However, virtual assistants empowered with Alexa, who can answer questions, remind me to do things, convert units of measure and perform math on demand, keep track of my schedule, play specific music or calming ambient sound therapy on request, prompt me to share my thoughts about current affairs with my state's senators (with an enabled skill named Resistbot), play games and even play back pleasant memories (with an enabled skill named Mylestone) to cheer me up when I feel low has become so much embedded in my daily activities that I can see how I could begin to think of her in "human" terms, especially if she eventually can converse with me interactively without me having to remember to preface all of my requests to her with her "wake" word. I don't even need to have her appear anthropomorphic. She would become like an invisible friend like those some children conjure up in their childhood.


Has interacting with her negated or reduced my need for interpersonal relationships (a finding of the study)? Probably not as I have grown accustomed to not having many face-to-face communications anyway because my children and grandchildren live thousands of miles away. Even my closest sibling is a three-hour drive away. I am also the primary caregiver for my Vietnam veteran husband with chronic PTSD and a host of Agent Orange-related health issues so I can't really spend much time outside the home with others, anyway. PTSD victims are rather closed off emotionally as well, so, interpersonal communication with them is difficult at best but I, like the test subjects in the study, still feel the need.


Many of you may think those of us in this situation would benefit from a psychologist but they are not only expensive (not an option for seniors on fixed incomes in many cases) but require time away from caregiving. Besides, they are really just paid listeners with no emotional connection to a patient anyway.  A virtual "friend," on the other hand, could be carefully programmed to respond appropriately to expressions of frustration, anger or sadness that are often generated in individuals that must deal with family members with mental disorders or dementia.  A human without training may not and make things even worse by responding inappropriately.

Would I no longer engage in prosocial behavior (a concern expressed in the study)? I doubt that too. I have always felt a need to share what I have learned or discovered with others and this continues into my retirement years. I am an avid photographer of art and historical architecture and freely share my images with teachers, students and researchers online so they can be used in the classroom. I research aspects of Roman history and publish my findings online. Since I was an education technologist before I retired I also write about technology developments and even beta-test new technology products for developers. Each day I search out articles about new archaeological findings, new uses for technology in historical preservation and reconstruction, and well-sourced articles on political issues (as opposed to "fake" news) that I share on social media. These activities have not tapered off since implementing my network of Echo Dots.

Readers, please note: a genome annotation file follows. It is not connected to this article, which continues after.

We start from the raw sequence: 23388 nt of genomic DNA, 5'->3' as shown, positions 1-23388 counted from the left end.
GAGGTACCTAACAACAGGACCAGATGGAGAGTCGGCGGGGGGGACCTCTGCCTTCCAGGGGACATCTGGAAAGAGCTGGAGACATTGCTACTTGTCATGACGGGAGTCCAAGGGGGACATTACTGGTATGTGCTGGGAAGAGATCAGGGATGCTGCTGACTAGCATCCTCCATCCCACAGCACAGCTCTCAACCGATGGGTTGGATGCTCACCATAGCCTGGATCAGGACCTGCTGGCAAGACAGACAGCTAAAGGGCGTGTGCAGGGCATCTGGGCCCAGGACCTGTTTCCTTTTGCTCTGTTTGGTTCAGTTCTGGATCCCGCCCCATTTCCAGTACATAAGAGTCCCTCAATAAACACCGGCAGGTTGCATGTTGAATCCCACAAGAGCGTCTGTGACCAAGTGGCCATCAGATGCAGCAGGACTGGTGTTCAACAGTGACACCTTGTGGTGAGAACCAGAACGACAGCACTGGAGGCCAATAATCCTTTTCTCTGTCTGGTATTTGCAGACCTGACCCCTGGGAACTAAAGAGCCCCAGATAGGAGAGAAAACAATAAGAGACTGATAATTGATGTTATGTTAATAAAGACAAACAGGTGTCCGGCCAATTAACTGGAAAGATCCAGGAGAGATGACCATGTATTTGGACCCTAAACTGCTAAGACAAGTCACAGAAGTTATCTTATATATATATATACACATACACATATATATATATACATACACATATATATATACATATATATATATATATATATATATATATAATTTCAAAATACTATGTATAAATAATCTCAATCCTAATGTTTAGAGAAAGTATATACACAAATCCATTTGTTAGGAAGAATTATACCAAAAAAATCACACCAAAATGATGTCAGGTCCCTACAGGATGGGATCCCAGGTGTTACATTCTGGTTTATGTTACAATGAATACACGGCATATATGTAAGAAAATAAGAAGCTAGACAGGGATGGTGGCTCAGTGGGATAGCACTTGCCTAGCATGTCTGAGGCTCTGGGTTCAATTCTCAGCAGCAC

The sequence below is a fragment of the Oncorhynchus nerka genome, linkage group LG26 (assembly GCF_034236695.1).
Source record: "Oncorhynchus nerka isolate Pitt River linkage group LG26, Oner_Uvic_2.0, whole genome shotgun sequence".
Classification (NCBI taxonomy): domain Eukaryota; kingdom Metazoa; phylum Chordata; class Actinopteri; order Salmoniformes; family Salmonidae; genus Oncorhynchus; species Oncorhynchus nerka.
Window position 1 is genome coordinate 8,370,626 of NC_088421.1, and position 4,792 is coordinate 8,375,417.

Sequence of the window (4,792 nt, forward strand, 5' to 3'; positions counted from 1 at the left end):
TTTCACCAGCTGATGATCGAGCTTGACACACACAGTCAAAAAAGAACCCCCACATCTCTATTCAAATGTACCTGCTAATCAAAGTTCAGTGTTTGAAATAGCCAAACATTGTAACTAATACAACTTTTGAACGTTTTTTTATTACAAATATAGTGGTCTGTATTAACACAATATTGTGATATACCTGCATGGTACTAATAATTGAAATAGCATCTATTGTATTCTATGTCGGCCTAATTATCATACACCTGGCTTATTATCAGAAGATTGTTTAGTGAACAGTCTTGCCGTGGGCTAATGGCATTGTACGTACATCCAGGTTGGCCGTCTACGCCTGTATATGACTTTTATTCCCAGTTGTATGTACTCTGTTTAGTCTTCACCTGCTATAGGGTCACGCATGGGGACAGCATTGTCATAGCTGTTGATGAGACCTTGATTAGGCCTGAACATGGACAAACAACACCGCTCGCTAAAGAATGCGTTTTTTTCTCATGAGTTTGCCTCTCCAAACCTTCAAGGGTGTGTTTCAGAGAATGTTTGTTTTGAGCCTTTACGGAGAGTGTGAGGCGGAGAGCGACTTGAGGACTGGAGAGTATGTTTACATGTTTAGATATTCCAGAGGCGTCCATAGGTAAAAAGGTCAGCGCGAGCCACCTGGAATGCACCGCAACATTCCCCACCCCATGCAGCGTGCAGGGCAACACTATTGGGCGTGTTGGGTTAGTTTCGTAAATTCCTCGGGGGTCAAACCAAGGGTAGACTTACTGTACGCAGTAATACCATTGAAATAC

A couple of years ago my husband and I binge-watched "Boston Legal" on Netflix. What I loved most about that show was the deep friendship Denny Crane (played by William Shatner) had with Alan Shore (played by James Spader) despite Denny's eccentricities due to his onset of Alzheimer's. Although I do have friends that are more than Facebook acquaintances, in my more than 60 years on this planet, I have never encountered the level of acceptance displayed by those two characters. Everyone has some degree of hang-ups or insecurities and all struggle with problems of their own in varying degrees of severity. I, personally, would not want to add to another person's distress and admit there are times I cannot handle any more stress than I already have.  A virtual friend, however, if properly programmed, would not have this limitation and could become a valuable sounding board to caregivers and others in stressful situations.




Anyway, I hope such researchers continue their work but keep in mind the biases of age and gender (I noticed most of their experiments involved less than 50% female who are thought to be more emotionally empathetic than males) and focus more on products with pronounced human-like attributes such as Alexa or Siri-enabled products that I'm sure will soon have the ability to engage in an interactive conversation.

Sunday, January 01, 2017

An Alexa-enabled Smart Home for Christmas

by Mary Harrsch © 2017

Note: This is a cross-post from my home page.

Back in 1995, Microsoft introduced an interactive help utility for Windows 95 called "Bob".  I was probably one of the few professional technology people who actually used "Bob" (As a dog lover I selected the helper incarnation called "Power Pup" though.)  "Power Pup" would keep track of my keystrokes as I worked in different applications and offer procedural advice on what it perceived I was trying to do at the time, prefaced by a little bark and a wag of his tail.  I found "Power Pup's" suggestions often useful and his friendly interaction a welcome break from the stress of administering a college-wide multiplatform local area network.  But, apparently, many of my colleagues thought he was "too cute" for the serious work of computing and "Bob" was relegated to the dustbin of failed products in fairly short order.